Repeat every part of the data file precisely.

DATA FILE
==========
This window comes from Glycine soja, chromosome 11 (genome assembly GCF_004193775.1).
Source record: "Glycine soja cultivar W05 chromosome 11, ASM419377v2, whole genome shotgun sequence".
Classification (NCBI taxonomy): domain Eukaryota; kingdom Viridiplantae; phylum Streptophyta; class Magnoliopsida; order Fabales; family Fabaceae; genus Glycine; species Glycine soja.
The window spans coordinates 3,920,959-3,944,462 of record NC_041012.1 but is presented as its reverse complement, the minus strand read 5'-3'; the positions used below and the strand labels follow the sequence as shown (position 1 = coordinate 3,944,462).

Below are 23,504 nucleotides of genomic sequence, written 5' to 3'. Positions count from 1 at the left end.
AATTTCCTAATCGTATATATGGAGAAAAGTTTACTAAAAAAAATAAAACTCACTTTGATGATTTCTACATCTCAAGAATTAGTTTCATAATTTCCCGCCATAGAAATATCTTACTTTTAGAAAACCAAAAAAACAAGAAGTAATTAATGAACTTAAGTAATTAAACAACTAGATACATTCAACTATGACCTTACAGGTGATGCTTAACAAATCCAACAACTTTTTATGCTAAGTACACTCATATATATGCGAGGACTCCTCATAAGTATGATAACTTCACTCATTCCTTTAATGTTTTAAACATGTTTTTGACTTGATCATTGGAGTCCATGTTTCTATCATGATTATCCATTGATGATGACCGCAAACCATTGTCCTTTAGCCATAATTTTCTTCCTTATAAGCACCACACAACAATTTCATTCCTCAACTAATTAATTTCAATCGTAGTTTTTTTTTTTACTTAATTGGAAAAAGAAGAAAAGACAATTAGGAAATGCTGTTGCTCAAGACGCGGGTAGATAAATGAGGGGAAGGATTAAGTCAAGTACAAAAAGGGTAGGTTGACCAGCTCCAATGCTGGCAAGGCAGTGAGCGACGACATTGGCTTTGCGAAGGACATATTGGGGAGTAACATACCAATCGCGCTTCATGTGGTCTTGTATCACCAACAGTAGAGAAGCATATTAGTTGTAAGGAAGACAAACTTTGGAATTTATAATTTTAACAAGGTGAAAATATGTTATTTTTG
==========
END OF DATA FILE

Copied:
This window comes from Glycine soja, chromosome 11 (genome assembly GCF_004193775.1).
Source record: "Glycine soja cultivar W05 chromosome 11, ASM419377v2, whole genome shotgun sequence".
Classification (NCBI taxonomy): domain Eukaryota; kingdom Viridiplantae; phylum Streptophyta; class Magnoliopsida; order Fabales; family Fabaceae; genus Glycine; species Glycine soja.
The window spans coordinates 3,920,959-3,944,462 of record NC_041012.1 but is presented as its reverse complement, the minus strand read 5'-3'; the positions used below and the strand labels follow the sequence as shown (position 1 = coordinate 3,944,462).

Below are 23,504 nucleotides of genomic sequence, written 5' to 3'. Positions count from 1 at the left end.
AATTTCCTAATCGTATATATGGAGAAAAGTTTACTAAAAAAAATAAAACTCACTTTGATGATTTCTACATCTCAAGAATTAGTTTCATAATTTCCCGCCATAGAAATATCTTACTTTTAGAAAACCAAAAAAACAAGAAGTAATTAATGAACTTAAGTAATTAAACAACTAGATACATTCAACTATGACCTTACAGGTGATGCTTAACAAATCCAACAACTTTTTATGCTAAGTACACTCATATATATGCGAGGACTCCTCATAAGTATGATAACTTCACTCATTCCTTTAATGTTTTAAACATGTTTTTGACTTGATCATTGGAGTCCATGTTTCTATCATGATTATCCATTGATGATGACCGCAAACCATTGTCCTTTAGCCATAATTTTCTTCCTTATAAGCACCACACAACAATTTCATTCCTCAACTAATTAATTTCAATCGTAGTTTTTTTTTTTACTTAATTGGAAAAAGAAGAAAAGACAATTAGGAAATGCTGTTGCTCAAGACGCGGGTAGATAAATGAGGGGAAGGATTAAGTCAAGTACAAAAAGGGTAGGTTGACCAGCTCCAATGCTGGCAAGGCAGTGAGCGACGACATTGGCTTTGCGAAGGACATATTGGGGAGTAACATACCAATCGCGCTTCATGTGGTCTTGTATCACCAACAGTAGAGAAGCATATTAGTTGTAAGGAAGACAAACTTTGGAATTTATAATTTTAACAAGGTGAAAATATGTTATTTTTG